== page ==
The mirror stood in a corner of the drawing room, not a fancy thing, just a simple black frame with no ornate decoration. I treasured it, though, because it belonged to her, my mother who died when I was but five. A fever took her, and my baby brother, leaving only sister, my Father and myself.
He favoured my sister, Father did, doted on her. Although he treated me well, I knew he loved her best. It bothered me sometimes, this uneven love, but I had my mirror. I often sat in front of the glass and stared, wishing I could walk though, like a storybook. I knew it held magic, but I never found the key to it.
Then one day, the year I turned seventeen, Father took my mirror away.
That year my sister married. She was nineteen, and a man -all of thirty- came to take her to be his wife. I heard them talk, how he had money, a good position in society, so arrangements were made. For months, the wedding preparations went on in our house, all fuss, flowers and lace gowns. I enjoyed it all, until the day Father came to the drawing room and boxed up the mirror.
I sat curled in the chair, and watched in horror. "What are you doing? Where are you taking the mirror?"
"It's to be a wedding gift for your sister. Something of your mother's for her to take to her new home."
I wanted to scream, rage, but I said nothing. The mirror left with my sister.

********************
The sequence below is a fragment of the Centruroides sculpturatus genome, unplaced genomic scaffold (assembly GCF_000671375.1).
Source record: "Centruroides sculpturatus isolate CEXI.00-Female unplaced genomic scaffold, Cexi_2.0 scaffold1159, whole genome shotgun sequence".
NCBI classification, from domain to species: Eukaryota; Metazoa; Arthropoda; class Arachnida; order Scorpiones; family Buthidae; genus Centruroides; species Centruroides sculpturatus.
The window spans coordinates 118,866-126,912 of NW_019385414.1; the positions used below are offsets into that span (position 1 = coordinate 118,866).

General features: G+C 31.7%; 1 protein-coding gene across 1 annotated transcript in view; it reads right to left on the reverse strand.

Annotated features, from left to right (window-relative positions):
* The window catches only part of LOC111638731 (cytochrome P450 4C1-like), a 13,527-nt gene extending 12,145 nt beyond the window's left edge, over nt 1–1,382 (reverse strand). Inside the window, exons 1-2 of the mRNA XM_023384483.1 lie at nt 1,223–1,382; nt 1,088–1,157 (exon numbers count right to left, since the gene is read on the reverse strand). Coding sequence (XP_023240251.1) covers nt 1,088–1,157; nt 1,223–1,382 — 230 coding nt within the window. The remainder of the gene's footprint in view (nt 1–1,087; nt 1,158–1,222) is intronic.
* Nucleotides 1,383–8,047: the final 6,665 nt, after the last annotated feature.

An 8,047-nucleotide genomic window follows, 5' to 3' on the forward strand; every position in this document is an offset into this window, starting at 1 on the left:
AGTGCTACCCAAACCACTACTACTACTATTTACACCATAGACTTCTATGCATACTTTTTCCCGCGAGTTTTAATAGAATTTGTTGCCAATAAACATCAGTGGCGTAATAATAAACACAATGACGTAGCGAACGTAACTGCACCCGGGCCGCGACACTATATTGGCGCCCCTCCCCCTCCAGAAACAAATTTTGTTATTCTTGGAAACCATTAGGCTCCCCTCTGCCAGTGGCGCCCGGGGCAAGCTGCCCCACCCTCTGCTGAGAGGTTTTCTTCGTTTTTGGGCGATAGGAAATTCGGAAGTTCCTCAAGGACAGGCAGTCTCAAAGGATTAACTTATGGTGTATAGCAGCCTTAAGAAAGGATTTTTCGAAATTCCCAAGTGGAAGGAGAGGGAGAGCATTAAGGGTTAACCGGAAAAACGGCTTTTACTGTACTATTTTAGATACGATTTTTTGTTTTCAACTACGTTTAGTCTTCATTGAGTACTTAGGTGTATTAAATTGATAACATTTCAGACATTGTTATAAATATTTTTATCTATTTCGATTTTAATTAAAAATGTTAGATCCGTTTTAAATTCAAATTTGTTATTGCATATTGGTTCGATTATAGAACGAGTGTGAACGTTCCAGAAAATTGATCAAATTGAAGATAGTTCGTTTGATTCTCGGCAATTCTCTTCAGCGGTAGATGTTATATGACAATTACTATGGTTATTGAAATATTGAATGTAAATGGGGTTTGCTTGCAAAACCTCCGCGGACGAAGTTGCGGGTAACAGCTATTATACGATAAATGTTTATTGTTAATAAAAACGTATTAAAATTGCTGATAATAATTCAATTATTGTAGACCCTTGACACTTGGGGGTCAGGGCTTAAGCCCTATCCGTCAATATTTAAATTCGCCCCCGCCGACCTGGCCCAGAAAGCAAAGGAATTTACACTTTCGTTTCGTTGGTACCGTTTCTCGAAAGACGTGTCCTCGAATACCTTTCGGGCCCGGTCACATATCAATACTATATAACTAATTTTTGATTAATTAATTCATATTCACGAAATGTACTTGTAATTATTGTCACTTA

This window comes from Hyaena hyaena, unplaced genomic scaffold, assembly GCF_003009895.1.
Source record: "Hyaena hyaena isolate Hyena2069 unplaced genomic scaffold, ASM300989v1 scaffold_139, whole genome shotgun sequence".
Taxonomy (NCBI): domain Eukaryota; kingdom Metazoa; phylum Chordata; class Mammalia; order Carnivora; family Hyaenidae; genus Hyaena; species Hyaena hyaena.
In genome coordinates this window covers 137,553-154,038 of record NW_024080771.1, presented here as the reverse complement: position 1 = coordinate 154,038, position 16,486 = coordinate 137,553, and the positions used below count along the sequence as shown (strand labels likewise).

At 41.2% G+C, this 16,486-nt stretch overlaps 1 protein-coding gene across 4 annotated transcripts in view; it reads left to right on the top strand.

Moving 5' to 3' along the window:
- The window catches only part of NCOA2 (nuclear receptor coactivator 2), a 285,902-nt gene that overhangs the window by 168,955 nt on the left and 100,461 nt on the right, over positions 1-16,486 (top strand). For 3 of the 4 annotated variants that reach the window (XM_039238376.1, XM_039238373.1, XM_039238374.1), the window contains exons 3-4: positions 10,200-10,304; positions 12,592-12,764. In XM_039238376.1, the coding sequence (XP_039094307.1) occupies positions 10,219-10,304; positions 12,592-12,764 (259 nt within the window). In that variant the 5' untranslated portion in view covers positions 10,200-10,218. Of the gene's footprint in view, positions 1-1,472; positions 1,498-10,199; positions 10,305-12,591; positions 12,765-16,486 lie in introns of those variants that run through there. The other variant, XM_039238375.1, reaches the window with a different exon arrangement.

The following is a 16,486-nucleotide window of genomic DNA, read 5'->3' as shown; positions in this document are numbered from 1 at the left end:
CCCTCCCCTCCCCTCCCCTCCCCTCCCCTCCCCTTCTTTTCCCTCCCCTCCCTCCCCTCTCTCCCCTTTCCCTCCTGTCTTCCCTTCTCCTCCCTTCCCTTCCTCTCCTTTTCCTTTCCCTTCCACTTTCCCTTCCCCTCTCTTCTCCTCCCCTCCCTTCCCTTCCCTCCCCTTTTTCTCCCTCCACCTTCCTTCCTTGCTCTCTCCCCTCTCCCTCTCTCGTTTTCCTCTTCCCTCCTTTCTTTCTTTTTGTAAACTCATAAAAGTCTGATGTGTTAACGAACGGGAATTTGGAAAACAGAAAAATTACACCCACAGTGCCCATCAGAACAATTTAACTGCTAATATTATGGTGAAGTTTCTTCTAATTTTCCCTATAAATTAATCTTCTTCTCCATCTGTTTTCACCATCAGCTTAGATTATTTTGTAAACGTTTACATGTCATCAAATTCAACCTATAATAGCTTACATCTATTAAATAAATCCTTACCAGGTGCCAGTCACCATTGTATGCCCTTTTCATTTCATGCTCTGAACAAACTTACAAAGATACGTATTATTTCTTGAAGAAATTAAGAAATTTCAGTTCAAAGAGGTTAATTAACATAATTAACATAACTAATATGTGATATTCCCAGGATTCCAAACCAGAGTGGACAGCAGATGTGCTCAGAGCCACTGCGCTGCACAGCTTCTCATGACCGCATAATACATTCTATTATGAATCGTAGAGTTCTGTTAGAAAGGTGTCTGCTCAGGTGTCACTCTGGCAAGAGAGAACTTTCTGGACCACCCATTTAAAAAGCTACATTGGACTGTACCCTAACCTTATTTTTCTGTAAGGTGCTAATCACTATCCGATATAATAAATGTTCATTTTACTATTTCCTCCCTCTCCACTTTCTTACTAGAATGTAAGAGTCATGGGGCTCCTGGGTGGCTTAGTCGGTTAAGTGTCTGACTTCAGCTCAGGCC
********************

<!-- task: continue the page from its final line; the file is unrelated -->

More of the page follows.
She put it in her parlour, so I did see when I visited, but it seemed different, more, vibrant. I puzzled why, and then, one day, I knew.
I confronted her.
"You found the key, didn't you? That's why Father gave you the mirror?"
She stared at me, with her perfectly coiffed curls, and for a moment I thought she would lie. But she didn't.
"Yes. I found it." She rose, strolled to the mantel and opened a cherry wood box sitting there. She turned, her arm outstretched, her palm open. Sitting on her hand was a shimmering golden key.
I quivered. I couldn't help myself. "Have you unlocked the mirror?"
"Of course, you ninny! And I've been through its portal many times. You wouldn't believe where it leads to, such a beautiful exciting world. Such splendour and freedom."
"Would you show me?"
She frowned and curled her hand around the key.
"Please." I kept my tone pleading, and soft.
"All right. But you can only have a look."
We went to the mirror and my sister touched the key to the glass, which melted, changing to a liquid suspended in the frame. She pushed the key in and turned. Slowly a scene of a golden city played out on what was once glass, a thing of heavenly beauty. I smiled, a wistful grin, with that glimpse of my dream. Then I grabbed my sister's hand and yanked.
I wrenched the key from her hand, twisted her around and pushed. As she fell, into our mother's mirror, I inserted the key and turned off the magic. I'm sure she would have screamed, if she had the chance.
That afternoon, I had the mirror removed from my sister's house. No one questioned my story that she gave it to me. I hid it away until I married and left my father's house.
What happened to my sister when I turned the key? She stuck fast, her body fused into the glass and turned to stone. She's still there, locked in the magic, frozen in time, forever part of the mirror.
I caught her between two worlds, trapped her, and I'm glad. She was a liar, and a thief, stealing my Father's love from me. I hated her, always. Now my mirror, stands in my drawing room, with my sister on display as a curiosity. She is my showpiece of art, and no one knows the truth. No one but me.